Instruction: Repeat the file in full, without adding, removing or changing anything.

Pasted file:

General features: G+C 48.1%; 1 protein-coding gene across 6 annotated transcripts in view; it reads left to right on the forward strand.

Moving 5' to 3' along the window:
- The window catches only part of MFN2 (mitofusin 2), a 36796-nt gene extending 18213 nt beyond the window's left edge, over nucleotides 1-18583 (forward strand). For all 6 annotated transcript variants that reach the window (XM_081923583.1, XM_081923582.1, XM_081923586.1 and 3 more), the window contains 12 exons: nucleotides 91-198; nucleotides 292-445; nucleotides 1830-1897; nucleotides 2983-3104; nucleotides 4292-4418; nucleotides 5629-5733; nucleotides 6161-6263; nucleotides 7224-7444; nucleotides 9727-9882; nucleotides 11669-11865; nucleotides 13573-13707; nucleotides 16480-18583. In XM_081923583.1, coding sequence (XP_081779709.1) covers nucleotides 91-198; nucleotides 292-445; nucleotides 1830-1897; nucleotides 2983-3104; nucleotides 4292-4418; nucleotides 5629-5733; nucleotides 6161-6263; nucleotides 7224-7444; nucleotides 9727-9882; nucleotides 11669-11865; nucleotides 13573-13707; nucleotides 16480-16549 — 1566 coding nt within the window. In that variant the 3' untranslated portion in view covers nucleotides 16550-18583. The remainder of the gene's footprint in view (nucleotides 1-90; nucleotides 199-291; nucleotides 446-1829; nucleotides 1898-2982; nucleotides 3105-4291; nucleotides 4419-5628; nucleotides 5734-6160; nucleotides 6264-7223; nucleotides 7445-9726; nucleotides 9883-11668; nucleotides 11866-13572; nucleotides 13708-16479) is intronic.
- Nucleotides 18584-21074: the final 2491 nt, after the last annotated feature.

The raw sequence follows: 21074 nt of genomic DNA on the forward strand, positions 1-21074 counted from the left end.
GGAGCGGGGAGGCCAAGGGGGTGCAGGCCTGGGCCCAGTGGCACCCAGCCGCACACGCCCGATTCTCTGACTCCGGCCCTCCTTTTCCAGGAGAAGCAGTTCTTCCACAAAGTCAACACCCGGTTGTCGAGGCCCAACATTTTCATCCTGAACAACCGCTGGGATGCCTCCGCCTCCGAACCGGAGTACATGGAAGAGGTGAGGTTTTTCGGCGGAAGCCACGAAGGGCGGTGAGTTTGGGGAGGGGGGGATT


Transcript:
General features: G+C 48.1%; 1 protein-coding gene across 6 annotated transcripts in view; it reads left to right on the forward strand.

Moving 5' to 3' along the window:
- The window catches only part of MFN2 (mitofusin 2), a 36796-nt gene extending 18213 nt beyond the window's left edge, over nucleotides 1-18583 (forward strand). For all 6 annotated transcript variants that reach the window (XM_081923583.1, XM_081923582.1, XM_081923586.1 and 3 more), the window contains 12 exons: nucleotides 91-198; nucleotides 292-445; nucleotides 1830-1897; nucleotides 2983-3104; nucleotides 4292-4418; nucleotides 5629-5733; nucleotides 6161-6263; nucleotides 7224-7444; nucleotides 9727-9882; nucleotides 11669-11865; nucleotides 13573-13707; nucleotides 16480-18583. In XM_081923583.1, coding sequence (XP_081779709.1) covers nucleotides 91-198; nucleotides 292-445; nucleotides 1830-1897; nucleotides 2983-3104; nucleotides 4292-4418; nucleotides 5629-5733; nucleotides 6161-6263; nucleotides 7224-7444; nucleotides 9727-9882; nucleotides 11669-11865; nucleotides 13573-13707; nucleotides 16480-16549 — 1566 coding nt within the window. In that variant the 3' untranslated portion in view covers nucleotides 16550-18583. The remainder of the gene's footprint in view (nucleotides 1-90; nucleotides 199-291; nucleotides 446-1829; nucleotides 1898-2982; nucleotides 3105-4291; nucleotides 4419-5628; nucleotides 5734-6160; nucleotides 6264-7223; nucleotides 7445-9726; nucleotides 9883-11668; nucleotides 11866-13572; nucleotides 13708-16479) is intronic.
- Nucleotides 18584-21074: the final 2491 nt, after the last annotated feature.

The raw sequence follows: 21074 nt of genomic DNA on the forward strand, positions 1-21074 counted from the left end.
GGAGCGGGGAGGCCAAGGGGGTGCAGGCCTGGGCCCAGTGGCACCCAGCCGCACACGCCCGATTCTCTGACTCCGGCCCTCCTTTTCCAGGAGAAGCAGTTCTTCCACAAAGTCAACACCCGGTTGTCGAGGCCCAACATTTTCATCCTGAACAACCGCTGGGATGCCTCCGCCTCCGAACCGGAGTACATGGAAGAGGTGAGGTTTTTCGGCGGAAGCCACGAAGGGCGGTGAGTTTGGGGAGGGGGGGATT